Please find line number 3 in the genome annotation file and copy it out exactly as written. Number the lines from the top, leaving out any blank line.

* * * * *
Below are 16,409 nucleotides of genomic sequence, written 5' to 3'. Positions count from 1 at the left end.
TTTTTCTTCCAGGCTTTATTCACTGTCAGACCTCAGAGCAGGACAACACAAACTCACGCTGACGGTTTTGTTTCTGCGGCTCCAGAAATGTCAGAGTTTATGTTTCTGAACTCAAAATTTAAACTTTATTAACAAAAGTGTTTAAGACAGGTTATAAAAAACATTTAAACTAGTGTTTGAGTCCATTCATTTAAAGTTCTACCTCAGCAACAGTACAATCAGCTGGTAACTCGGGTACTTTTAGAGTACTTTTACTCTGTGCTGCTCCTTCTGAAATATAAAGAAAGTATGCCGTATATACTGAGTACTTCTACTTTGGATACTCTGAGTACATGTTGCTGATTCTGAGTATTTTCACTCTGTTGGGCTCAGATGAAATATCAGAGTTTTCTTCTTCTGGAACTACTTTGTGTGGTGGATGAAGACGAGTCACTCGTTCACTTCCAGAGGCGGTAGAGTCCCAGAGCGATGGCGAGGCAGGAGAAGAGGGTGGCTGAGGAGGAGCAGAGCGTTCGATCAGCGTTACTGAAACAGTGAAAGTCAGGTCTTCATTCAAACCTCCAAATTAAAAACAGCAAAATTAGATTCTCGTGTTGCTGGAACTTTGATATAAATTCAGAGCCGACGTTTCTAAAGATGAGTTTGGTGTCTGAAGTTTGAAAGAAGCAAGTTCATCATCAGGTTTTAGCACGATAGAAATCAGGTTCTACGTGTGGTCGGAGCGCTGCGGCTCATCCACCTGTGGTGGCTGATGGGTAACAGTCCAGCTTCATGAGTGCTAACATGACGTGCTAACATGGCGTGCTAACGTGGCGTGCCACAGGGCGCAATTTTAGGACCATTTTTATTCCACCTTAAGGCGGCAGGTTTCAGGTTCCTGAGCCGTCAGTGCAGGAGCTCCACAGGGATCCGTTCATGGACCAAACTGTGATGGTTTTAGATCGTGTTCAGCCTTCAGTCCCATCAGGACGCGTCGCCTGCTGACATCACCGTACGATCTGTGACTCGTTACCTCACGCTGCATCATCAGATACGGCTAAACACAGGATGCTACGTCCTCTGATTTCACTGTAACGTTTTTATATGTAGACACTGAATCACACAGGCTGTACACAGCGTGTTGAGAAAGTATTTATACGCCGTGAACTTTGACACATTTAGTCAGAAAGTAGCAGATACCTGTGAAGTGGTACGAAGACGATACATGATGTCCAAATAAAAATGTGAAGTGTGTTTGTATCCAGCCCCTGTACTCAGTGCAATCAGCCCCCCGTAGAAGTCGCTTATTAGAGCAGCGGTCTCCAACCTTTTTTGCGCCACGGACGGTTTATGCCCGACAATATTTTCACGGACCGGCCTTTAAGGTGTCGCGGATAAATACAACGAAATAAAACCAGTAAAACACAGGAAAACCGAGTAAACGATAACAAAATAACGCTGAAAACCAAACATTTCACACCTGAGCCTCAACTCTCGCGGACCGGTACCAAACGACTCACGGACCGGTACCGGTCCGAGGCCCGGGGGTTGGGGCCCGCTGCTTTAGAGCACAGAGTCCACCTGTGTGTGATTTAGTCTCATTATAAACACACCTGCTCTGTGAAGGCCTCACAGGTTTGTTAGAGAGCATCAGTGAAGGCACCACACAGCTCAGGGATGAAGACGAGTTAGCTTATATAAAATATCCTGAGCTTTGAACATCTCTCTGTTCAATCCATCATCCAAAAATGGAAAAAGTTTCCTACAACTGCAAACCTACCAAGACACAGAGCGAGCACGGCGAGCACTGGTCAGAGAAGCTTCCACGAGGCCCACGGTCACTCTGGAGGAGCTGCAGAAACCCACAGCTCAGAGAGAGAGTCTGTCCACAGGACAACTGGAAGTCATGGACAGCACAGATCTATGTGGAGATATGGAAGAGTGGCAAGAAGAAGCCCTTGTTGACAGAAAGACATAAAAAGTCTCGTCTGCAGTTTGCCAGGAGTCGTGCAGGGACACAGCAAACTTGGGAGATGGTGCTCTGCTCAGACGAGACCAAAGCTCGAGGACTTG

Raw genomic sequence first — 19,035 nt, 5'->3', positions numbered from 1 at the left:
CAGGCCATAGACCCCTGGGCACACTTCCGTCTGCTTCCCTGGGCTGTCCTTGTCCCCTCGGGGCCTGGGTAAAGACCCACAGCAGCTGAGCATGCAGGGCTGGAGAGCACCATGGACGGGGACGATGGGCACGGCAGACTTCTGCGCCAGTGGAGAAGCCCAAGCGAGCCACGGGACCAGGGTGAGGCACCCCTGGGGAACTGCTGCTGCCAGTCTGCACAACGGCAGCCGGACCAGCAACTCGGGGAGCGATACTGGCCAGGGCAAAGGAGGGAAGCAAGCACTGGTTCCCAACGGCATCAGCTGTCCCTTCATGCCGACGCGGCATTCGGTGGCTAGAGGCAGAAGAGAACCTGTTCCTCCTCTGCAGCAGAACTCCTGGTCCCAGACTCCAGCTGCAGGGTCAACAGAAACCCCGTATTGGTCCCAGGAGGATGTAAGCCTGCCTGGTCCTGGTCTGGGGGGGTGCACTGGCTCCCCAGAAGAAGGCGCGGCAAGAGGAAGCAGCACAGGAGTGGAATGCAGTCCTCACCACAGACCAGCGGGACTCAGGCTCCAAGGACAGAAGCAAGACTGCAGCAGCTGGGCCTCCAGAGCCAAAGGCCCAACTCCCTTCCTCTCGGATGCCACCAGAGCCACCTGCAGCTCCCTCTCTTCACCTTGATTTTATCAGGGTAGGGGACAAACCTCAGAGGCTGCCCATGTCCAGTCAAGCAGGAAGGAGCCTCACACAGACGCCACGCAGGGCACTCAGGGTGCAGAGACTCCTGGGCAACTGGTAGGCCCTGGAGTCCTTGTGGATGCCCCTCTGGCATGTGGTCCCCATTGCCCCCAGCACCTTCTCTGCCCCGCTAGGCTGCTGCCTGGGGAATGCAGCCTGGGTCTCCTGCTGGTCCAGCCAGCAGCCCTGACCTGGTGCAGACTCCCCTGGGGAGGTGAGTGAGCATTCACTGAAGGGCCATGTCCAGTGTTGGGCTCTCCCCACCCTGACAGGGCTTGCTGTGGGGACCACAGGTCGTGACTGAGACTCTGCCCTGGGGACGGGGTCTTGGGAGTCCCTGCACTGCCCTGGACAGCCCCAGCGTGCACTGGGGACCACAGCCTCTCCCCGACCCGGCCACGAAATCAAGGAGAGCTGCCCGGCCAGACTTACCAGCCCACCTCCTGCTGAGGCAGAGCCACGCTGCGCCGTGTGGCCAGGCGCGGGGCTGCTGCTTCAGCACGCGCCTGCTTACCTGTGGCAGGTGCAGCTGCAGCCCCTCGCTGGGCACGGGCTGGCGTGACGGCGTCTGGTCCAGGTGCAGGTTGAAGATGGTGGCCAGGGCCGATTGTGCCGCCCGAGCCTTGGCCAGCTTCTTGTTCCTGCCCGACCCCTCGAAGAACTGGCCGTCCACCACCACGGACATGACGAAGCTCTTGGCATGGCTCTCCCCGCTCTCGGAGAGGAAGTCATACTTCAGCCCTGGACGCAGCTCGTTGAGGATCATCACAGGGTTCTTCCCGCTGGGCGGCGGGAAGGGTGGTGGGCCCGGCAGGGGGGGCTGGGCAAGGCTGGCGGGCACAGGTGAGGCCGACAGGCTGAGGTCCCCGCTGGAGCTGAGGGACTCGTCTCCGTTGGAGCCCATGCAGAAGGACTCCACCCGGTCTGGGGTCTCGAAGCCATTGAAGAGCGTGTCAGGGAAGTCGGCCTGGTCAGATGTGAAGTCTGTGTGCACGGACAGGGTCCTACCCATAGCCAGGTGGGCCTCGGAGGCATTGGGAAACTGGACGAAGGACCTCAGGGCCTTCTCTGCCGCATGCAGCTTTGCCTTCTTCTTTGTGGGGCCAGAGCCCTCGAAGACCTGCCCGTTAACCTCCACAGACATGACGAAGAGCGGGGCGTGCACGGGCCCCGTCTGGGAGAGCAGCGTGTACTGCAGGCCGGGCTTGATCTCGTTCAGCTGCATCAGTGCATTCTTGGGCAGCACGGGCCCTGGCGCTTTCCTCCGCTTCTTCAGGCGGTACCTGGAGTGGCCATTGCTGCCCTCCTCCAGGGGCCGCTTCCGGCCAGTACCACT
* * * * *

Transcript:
Raw genomic sequence first — 19,035 nt, 5'->3', positions numbered from 1 at the left: